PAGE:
“Large concentrations of alluvial diamond deposits are mined on an industrial basis. However, most alluvial diamond deposits are spread across huge geographic areas which cannot be easily isolated and therefore are not mined industrially. These deposits are mined informally, in a non regulated way. This is (commonly), known as artisanal or small scale-alluvial diamond digging. Around 10% of the world’s rough diamonds are sourced through industrial alluvial mining and 14% through artisanal or small-scale informal alluvial diamond digging.”
Informal, or artisanal diamond mining, done mostly by hand with picks and shovels to remove earth and sediment and sieves to separate sediment from diamonds, brings our attention to the first in our list of the unethical aspects of diamond mining: the human cost.
The widespread practice of artisanal mining (an estimated 1.3 million people in Africa), is largely non-unionized, unsafe, and unfair. Workers are paid less than a dollar a day; children as young as five are a part of the workforce, not allowing them to attend schools; and all workers toil in deplorable conditions for six to seven days a week. Much of their time is spent digging in stagnant water, water that is a breeding ground for disease and disease-carrying insects, like mosquitos. Healthcare is not generally available and accidents abound. Additionally, communities where artisanal mining is carried out often do not understand the true value of the gemstones they are extracting, resulting in them being exploited and underpaid for their labor. Unfortunately, along with the physical dangers of the artisanal mining process, some workers experience physical abuse, including rape.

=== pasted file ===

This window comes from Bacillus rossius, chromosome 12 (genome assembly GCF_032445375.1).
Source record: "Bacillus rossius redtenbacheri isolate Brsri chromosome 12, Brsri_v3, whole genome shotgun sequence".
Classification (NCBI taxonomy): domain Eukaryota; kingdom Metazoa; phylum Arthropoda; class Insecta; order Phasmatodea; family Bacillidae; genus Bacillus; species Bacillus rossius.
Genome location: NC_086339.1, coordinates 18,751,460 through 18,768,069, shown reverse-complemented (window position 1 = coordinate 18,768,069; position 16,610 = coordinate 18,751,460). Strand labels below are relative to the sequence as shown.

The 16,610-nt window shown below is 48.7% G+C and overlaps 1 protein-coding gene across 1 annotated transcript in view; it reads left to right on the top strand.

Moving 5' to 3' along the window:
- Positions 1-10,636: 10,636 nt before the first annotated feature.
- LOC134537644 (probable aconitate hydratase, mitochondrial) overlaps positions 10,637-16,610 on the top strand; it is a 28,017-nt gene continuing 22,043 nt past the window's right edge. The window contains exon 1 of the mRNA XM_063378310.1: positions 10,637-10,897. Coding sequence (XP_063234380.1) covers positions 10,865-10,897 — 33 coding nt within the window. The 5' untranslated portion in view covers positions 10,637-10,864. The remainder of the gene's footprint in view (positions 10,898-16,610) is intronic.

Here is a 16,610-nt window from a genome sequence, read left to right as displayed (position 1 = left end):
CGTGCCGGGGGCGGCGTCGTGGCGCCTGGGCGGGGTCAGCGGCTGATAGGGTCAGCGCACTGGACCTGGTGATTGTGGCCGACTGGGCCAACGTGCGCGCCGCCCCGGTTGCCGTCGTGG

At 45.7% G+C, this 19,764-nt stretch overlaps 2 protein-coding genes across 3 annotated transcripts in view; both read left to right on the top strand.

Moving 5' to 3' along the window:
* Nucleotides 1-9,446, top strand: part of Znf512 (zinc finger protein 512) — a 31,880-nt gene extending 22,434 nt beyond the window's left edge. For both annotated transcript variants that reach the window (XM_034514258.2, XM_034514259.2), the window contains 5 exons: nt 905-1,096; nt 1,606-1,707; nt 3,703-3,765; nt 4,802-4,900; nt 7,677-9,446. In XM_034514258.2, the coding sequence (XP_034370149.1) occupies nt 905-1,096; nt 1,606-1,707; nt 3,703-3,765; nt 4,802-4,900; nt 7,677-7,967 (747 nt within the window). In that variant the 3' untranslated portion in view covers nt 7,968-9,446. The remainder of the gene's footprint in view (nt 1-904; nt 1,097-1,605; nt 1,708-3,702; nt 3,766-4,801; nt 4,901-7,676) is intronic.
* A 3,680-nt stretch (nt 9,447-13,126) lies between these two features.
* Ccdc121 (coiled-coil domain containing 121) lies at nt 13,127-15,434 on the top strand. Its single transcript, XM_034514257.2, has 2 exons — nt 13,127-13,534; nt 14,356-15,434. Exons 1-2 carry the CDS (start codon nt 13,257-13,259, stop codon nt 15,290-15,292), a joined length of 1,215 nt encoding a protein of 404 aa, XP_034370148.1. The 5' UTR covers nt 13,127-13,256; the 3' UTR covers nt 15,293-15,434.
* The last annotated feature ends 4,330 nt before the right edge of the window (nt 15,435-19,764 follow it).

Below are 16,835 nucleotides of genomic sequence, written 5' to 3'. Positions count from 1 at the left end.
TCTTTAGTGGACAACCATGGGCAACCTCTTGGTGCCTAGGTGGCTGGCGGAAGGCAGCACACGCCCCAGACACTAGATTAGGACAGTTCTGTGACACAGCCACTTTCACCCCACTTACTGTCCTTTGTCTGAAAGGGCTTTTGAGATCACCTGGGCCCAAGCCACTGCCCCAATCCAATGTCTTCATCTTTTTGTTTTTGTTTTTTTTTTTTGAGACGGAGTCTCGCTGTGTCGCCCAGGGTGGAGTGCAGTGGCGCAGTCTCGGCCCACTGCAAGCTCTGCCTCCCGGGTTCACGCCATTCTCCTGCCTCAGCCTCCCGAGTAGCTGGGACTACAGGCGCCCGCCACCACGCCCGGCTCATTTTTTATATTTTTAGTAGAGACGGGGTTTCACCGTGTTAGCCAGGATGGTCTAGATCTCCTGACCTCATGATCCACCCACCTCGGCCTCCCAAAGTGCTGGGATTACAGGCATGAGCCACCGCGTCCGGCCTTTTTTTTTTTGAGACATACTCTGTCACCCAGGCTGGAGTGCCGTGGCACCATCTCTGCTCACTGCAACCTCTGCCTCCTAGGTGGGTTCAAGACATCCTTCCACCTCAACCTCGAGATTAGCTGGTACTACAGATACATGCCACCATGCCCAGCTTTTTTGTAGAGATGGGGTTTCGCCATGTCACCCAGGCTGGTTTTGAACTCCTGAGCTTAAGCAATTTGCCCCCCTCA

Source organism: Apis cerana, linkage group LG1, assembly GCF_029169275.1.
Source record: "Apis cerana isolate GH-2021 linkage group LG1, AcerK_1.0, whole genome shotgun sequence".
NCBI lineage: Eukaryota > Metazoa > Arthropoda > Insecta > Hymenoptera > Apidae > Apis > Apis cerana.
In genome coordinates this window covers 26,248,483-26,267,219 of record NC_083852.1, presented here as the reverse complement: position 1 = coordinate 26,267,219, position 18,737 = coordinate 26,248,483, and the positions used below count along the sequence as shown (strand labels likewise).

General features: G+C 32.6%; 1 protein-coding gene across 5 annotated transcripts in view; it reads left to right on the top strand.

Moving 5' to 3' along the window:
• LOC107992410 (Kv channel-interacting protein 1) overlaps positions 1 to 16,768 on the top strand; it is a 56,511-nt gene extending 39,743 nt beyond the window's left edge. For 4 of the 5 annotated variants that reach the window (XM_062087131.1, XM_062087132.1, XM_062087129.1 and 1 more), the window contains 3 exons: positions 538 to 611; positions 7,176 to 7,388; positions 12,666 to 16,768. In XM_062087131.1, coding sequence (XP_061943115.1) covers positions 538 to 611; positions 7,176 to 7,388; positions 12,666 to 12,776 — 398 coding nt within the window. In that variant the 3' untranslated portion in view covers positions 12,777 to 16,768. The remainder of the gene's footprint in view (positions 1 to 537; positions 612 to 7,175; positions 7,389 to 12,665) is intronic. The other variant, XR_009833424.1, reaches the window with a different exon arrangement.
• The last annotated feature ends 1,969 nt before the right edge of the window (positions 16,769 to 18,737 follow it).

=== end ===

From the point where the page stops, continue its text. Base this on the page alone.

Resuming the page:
Many informal mines were initiated or commandeered by dangerous rebel forces in the 1990s. Illegal sales of diamonds funded devastating civil wars in Sierra Leone, Liberia, and Angola. These “blood” or “conflict” diamonds were brought to the attention of the world in the movie “Blood Diamonds,” starring Leo DiCaprio. Unbeknownst to many, however, conflict diamonds continue to be sold today, fueling civil wars in several African countries.
Unethical human practices in artisanal mining are clearly evident, but what about the harm done to the local environments? Precious topsoil is stripped in pursuit of sediment-rich diamonds, fish and wildlife are killed off through pollution and the diversions of streams and small rivers, and entire ecosystems are destroyed. Environmental devastation doesn’t only destroy the environment, but exacts a further toll on people. Any of these issues can negatively affect those living in the region, but taken together they make a devastating impact. Environmental degradation is itself unethical.
PDA, DDI, and Mwadui Community Diamond Partnership
The PDA, or Peace Diamond Alliance, formed in 2002; and the DDI, or Diamond Development Initiative, started in 2006 are non-profit artisanal diamond initiatives. PDA and DDI, along with the Mwadui Community Partnership, created by government, industry, and local NGOs in Tanzania all hope to address issues within the informal, artisanal diamond mining communities. Their goals are to react to community needs, formalize the work forces and deal with environmental concerns. Laudable as these initiatives are, they only scratch the surface of the often unorganized, sometimes illegal mining activities throughout various African countries.